Saturday 24 March 2018

The Post-Roman origins of Glastonbury

Archaeology at the Abbey
Archaeology has revealed the remains of the succession of churches which have stood on the Glastonbury Abbey site since the Anglo-Saxon period when in the 7th Century the ancient county of Somerset came under the rule of King Ine of Wessex who granted lands and promoted the status of the Abbey. It was during this period that the first stone church was constructed on the site.

Hence, Philip Rahtz concluded that the Abbey site was a secondary development to the monastic sites at Glastonbury Tor and Beckery where he unearthed evidence of early religious activity during excavations in the 1960s.

The first Christian community at Glastonbury
Yet the Glastonbury monks had claimed a much earlier origin of the Abbey. The Glastonbury legend claims that Joseph of Arimathea had established the first Christian community in Britain here shortly after the crucifixion. Then in the 5th century St Patrick re-discovered the site, and then a British church was established on the site.

In the 10th century Dunstan became Abbot and extended Ine's church while establishing the Benedictine Rule. In the early 12th century Abbot Henry of Blois invited William of Malmesbury to write the history of the Abbey. In 1125 William completed “De Antiquitate Glastonie Ecclesie” and pronounced it was indeed the oldest church he knew and repeated the Glastonbury claim that the first church on the site was established by missionaries in AD 166, or possibly even earlier, dating back to the time of Christ’s apostles, although he seemed to doubt this assertion himself and did not mention Joseph of Arimathea.

The Old Church
In 1184 a disastrous great fire at the abbey destroyed many buildings including the Old Church. The Lady Chapel was built on the site of the Old Church and shortly after in 1191 the monks claimed to have discovered the tombs of King Arthur and Guinevere found in the cemetery. The period of rebuilding the Abbey continued to the east of the older church and away from the ancient cemetery, through the Norman period producing the largest Abbey church  in England.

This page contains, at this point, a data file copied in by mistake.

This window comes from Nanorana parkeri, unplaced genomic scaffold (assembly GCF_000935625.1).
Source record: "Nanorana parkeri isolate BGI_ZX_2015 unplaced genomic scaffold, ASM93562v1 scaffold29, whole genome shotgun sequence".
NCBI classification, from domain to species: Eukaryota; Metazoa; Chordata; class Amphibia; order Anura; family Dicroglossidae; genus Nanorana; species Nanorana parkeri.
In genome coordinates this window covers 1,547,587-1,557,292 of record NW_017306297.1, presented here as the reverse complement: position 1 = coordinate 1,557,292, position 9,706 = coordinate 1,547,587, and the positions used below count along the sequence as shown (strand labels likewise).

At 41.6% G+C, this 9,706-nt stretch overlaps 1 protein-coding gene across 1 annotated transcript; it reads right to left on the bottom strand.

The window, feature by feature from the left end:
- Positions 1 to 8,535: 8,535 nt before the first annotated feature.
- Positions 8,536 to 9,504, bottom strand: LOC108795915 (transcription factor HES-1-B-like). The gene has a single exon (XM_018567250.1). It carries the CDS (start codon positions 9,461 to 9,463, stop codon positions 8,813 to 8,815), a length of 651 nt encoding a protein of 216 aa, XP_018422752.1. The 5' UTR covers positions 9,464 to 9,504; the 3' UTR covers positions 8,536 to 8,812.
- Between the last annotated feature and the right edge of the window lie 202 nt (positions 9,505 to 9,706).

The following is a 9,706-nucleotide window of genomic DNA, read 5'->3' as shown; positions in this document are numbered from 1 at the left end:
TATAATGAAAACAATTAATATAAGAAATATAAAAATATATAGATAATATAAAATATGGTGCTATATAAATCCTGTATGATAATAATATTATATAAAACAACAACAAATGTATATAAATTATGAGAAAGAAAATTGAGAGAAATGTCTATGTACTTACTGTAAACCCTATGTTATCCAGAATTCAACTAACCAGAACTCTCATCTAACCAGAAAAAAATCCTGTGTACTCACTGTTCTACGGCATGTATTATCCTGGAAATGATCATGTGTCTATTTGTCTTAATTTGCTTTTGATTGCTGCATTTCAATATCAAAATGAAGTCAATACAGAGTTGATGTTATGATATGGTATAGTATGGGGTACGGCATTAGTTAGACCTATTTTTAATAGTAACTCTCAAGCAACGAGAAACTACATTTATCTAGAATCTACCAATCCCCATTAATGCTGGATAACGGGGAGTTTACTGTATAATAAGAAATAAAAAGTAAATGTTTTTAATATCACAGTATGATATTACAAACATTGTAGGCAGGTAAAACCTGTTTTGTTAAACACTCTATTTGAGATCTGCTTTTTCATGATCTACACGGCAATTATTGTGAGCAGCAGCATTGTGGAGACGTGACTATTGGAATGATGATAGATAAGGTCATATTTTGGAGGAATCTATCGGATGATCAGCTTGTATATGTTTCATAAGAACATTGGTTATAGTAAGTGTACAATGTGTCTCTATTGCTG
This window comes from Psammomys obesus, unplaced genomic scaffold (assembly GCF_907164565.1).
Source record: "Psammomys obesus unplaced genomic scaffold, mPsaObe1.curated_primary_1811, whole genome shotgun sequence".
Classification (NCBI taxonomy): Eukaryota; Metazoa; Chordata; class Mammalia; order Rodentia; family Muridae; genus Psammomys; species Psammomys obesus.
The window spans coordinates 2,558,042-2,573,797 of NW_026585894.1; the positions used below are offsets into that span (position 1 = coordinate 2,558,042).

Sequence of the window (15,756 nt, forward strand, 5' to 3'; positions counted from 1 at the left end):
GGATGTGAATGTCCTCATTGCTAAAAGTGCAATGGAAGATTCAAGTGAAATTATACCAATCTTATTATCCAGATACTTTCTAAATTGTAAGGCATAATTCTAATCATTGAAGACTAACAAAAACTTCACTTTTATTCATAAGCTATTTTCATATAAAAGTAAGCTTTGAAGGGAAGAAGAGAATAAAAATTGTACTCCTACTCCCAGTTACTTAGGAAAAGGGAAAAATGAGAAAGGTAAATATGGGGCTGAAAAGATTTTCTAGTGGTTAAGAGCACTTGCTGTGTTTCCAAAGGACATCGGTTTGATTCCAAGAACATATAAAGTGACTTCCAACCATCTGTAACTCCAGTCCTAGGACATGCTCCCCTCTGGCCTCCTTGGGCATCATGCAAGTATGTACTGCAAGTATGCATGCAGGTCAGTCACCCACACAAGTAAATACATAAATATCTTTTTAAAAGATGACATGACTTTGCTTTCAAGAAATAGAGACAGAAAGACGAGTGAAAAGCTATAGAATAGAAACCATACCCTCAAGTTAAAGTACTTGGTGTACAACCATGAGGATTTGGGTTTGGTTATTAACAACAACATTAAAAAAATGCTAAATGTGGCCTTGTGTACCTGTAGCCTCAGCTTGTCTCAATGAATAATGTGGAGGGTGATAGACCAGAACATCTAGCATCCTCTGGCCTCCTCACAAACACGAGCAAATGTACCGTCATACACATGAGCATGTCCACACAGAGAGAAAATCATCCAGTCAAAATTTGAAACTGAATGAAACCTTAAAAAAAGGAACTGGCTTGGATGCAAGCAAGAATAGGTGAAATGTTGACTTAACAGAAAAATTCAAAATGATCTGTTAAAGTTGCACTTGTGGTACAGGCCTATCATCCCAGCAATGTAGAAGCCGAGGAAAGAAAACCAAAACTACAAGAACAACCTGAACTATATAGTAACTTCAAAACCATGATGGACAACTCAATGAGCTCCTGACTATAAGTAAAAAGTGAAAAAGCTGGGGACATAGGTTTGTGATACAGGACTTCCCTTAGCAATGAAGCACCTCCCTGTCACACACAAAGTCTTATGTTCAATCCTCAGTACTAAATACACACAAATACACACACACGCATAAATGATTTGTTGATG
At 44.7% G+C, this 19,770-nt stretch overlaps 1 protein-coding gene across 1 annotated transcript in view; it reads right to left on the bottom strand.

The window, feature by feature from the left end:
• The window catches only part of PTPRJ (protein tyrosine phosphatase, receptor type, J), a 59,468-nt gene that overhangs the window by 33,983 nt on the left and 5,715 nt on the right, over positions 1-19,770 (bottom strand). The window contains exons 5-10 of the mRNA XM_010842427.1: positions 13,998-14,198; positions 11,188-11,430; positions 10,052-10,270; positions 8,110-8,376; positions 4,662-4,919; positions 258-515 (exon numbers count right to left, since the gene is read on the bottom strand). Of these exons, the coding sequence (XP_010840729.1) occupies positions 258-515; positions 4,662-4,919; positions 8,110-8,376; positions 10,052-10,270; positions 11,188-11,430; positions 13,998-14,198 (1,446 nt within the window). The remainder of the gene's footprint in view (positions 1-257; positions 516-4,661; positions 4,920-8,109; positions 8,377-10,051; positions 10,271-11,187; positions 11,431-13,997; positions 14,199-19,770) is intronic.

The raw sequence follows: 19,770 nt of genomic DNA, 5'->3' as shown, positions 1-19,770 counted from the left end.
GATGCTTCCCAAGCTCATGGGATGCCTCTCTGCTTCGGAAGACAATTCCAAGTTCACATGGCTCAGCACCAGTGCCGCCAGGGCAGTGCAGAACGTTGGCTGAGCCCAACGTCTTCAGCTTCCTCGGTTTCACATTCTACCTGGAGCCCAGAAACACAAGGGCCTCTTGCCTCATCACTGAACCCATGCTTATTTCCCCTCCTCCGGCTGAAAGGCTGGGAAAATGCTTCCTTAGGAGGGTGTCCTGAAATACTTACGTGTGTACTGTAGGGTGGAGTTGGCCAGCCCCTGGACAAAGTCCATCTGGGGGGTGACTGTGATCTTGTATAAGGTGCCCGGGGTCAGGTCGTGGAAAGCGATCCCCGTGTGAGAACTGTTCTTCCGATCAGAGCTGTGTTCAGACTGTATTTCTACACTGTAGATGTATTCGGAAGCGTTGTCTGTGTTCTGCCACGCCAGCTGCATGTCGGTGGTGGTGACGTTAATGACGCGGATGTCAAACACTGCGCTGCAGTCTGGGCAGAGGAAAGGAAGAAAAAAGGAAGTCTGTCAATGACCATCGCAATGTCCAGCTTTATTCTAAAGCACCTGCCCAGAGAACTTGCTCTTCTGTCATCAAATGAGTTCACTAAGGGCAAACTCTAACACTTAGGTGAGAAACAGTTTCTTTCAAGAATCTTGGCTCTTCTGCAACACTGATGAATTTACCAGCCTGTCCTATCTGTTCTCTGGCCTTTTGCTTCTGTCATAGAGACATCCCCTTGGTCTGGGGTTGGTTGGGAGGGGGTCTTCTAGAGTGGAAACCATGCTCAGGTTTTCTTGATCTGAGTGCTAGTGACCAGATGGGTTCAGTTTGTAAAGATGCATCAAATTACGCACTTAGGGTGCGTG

In the 14th century the Joseph of Arimathea legend was promoted through the work of John of Glastonbury, then, around 1500, under the Abbacy of Richard Beere, St Joseph's Chapel was created below the Lady Chapel destroying any archaeological evidence of the first church on the site.

In 1539 the Abbey was closed during the Dissolution of the Monasteries and the last Abbot Richard Whiting was hanged on Glastonbury Tor. The Abbey became derelict over the centuries and in a ruinous state when it was purchased for the Church of England in 1908.

Minor archaeological excavations had been carried out at the Abbey during the 19th century but formal investigations started with the appointment of Frederick Bligh Bond. But after revealing that he had used occult practices to guide his excavations Bond was dismissed by the Church of England in 1922. Further excavations were carried out by Peers, Clapham & Horne in the late 1920s and 1930s.

From 1951-63 Dr CA Ralegh Radford was Director of Excavations at the Abbey. Radford was known for his special interest in the early Christianity of Britain, and particularly attracted to sites connected with the Arthurian legends of his native West Country, such as Castle Dore, Cadbury Castle and Tintagel which he (incorrectly) identified as an early Christian monastic site. Subsequently, his personal agenda at Glastonbury was to continue Bond's work and locate the site of King Arthur's tomb. Indeed, in 1963 Radford discovered a pit in the cemetery which he believed to be evidence of where the monks had exhumed the remains of Arthur and Guinevere in the 12th century.